Mirzijojev takes over as president
Fun cat Mirzijoev is installed as president. At the same time, new Prime
Minister Abdulla Aripov, who was previously Deputy Prime Minister, will take
Presidential election with given result
As expected, Shavkat Mirzijoev wins big over his three opponents in the
election of new president after Karimov. He gets 88.6 percent of the vote
according to the Election Commission. OSCE observers say they have found
evidence that ballot boxes were filled with ballots by officials and that in
many places people have voted for others. The OSCE delegation leader, the
Swedish diplomat Peter Tejler, says that "the dominant position of the state
authorities and the limited basic freedoms of the population have undermined
political diversity and led to an electoral movement without real competition".
Russian President Putin calls Mirzijoev and gives him "his warm
Mirzijojev is running for president
Mirzijojev announces that he is running for office in the presidential
election announced until December 4. He is considered a great favorite for the
No course change
In his first appearance as acting president, Mirzijojev says that Uzbekistan
will also not, under his leadership, form part of any military alliances with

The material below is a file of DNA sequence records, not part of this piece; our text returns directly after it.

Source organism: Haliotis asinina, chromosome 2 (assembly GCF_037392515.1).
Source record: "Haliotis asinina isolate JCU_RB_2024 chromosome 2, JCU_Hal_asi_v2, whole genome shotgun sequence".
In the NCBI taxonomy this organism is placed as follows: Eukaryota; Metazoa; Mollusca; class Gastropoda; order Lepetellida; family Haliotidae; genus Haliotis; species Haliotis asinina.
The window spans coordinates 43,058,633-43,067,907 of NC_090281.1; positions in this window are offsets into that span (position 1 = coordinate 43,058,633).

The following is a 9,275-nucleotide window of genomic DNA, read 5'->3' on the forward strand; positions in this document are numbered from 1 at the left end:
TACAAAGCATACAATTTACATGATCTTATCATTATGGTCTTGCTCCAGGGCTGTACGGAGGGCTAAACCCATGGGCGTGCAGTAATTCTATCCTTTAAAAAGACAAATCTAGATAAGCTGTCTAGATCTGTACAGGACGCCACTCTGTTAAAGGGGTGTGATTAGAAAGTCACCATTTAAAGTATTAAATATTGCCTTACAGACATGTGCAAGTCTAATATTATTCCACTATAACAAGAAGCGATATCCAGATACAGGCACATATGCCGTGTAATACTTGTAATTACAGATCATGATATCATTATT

other countries. He thus follows the same line as Karimov, who has kept both
Russia and the United States at arm's length and tried to take advantage of the
rivalry between the great powers. The motivation for electing Mirzijoev for
president was that he is the best guarantor of stability.
Mirzijoev becomes interim president
Parliament appoints Shavkat Mirzijoev as interim president since Senate
President Julda Dashev, who according to the constitution is expected to lead
the country pending re-election, said he supports Mirzijoev.
President Karimov is buried
The country's recently deceased President Islam Karimov is buried in
Samarkand one day after the death announcement. Present at the funeral are the
presidents of Afghanistan and Tajikistan as well as Russia's Prime Minister
Medvedev. The uncertainty about who will become Karimov's successor causes
observers to follow the funeral act in old-fashioned Soviet fashion. They note
that among those closest to the coffin are Prime Minister Shavkat Mirzijoev and
Finance Minister Rustam Azimov. It was Mirzijoev who was given the task of
leading the funeral arrangements, which in the Soviet era was a sign of a
President Karimov is dead
State TV announces that President Islam Karimov is dead. The death sentence